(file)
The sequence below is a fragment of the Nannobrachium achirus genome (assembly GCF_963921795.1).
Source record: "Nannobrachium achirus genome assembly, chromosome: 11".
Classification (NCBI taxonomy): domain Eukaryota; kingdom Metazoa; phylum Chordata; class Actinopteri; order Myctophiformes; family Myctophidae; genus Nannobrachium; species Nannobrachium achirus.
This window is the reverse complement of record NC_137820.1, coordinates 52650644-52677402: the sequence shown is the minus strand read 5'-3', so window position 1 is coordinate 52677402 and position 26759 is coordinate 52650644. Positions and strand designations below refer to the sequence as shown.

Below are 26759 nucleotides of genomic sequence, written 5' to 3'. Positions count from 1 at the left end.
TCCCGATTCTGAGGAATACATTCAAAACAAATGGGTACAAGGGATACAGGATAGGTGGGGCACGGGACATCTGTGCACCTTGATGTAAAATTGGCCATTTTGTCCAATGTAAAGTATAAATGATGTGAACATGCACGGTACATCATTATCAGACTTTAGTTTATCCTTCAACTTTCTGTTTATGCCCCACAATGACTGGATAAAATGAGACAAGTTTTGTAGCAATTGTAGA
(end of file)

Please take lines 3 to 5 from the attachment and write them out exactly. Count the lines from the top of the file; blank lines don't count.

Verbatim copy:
Classification (NCBI taxonomy): domain Eukaryota; kingdom Metazoa; phylum Chordata; class Actinopteri; order Myctophiformes; family Myctophidae; genus Nannobrachium; species Nannobrachium achirus.
This window is the reverse complement of record NC_137820.1, coordinates 52650644-52677402: the sequence shown is the minus strand read 5'-3', so window position 1 is coordinate 52677402 and position 26759 is coordinate 52650644. Positions and strand designations below refer to the sequence as shown.

Below are 26759 nucleotides of genomic sequence, written 5' to 3'. Positions count from 1 at the left end.